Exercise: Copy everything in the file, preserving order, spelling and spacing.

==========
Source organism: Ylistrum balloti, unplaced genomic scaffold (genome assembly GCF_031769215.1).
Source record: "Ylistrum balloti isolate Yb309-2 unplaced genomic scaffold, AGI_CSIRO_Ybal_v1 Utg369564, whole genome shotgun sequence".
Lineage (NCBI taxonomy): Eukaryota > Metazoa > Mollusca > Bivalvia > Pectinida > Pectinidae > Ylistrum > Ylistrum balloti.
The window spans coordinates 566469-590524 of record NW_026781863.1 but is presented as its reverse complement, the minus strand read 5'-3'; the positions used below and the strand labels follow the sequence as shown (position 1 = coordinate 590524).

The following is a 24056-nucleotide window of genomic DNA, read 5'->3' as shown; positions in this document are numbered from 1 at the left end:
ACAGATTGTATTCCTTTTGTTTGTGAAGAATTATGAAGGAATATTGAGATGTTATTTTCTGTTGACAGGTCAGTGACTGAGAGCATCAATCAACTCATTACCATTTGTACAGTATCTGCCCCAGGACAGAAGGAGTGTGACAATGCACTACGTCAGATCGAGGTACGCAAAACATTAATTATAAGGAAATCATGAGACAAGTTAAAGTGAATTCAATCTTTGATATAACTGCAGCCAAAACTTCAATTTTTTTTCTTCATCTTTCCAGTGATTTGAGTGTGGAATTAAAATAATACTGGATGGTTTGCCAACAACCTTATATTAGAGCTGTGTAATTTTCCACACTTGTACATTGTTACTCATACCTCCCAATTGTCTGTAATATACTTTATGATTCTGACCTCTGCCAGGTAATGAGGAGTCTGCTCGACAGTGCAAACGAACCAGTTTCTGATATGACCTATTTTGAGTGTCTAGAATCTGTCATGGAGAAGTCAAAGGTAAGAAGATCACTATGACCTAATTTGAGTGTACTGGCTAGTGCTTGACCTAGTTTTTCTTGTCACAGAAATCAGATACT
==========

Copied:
Source organism: Ylistrum balloti, unplaced genomic scaffold (genome assembly GCF_031769215.1).
Source record: "Ylistrum balloti isolate Yb309-2 unplaced genomic scaffold, AGI_CSIRO_Ybal_v1 Utg369564, whole genome shotgun sequence".
Lineage (NCBI taxonomy): Eukaryota > Metazoa > Mollusca > Bivalvia > Pectinida > Pectinidae > Ylistrum > Ylistrum balloti.
The window spans coordinates 566469-590524 of record NW_026781863.1 but is presented as its reverse complement, the minus strand read 5'-3'; the positions used below and the strand labels follow the sequence as shown (position 1 = coordinate 590524).

The following is a 24056-nucleotide window of genomic DNA, read 5'->3' as shown; positions in this document are numbered from 1 at the left end:
ACAGATTGTATTCCTTTTGTTTGTGAAGAATTATGAAGGAATATTGAGATGTTATTTTCTGTTGACAGGTCAGTGACTGAGAGCATCAATCAACTCATTACCATTTGTACAGTATCTGCCCCAGGACAGAAGGAGTGTGACAATGCACTACGTCAGATCGAGGTACGCAAAACATTAATTATAAGGAAATCATGAGACAAGTTAAAGTGAATTCAATCTTTGATATAACTGCAGCCAAAACTTCAATTTTTTTTCTTCATCTTTCCAGTGATTTGAGTGTGGAATTAAAATAATACTGGATGGTTTGCCAACAACCTTATATTAGAGCTGTGTAATTTTCCACACTTGTACATTGTTACTCATACCTCCCAATTGTCTGTAATATACTTTATGATTCTGACCTCTGCCAGGTAATGAGGAGTCTGCTCGACAGTGCAAACGAACCAGTTTCTGATATGACCTATTTTGAGTGTCTAGAATCTGTCATGGAGAAGTCAAAGGTAAGAAGATCACTATGACCTAATTTGAGTGTACTGGCTAGTGCTTGACCTAGTTTTTCTTGTCACAGAAATCAGATACT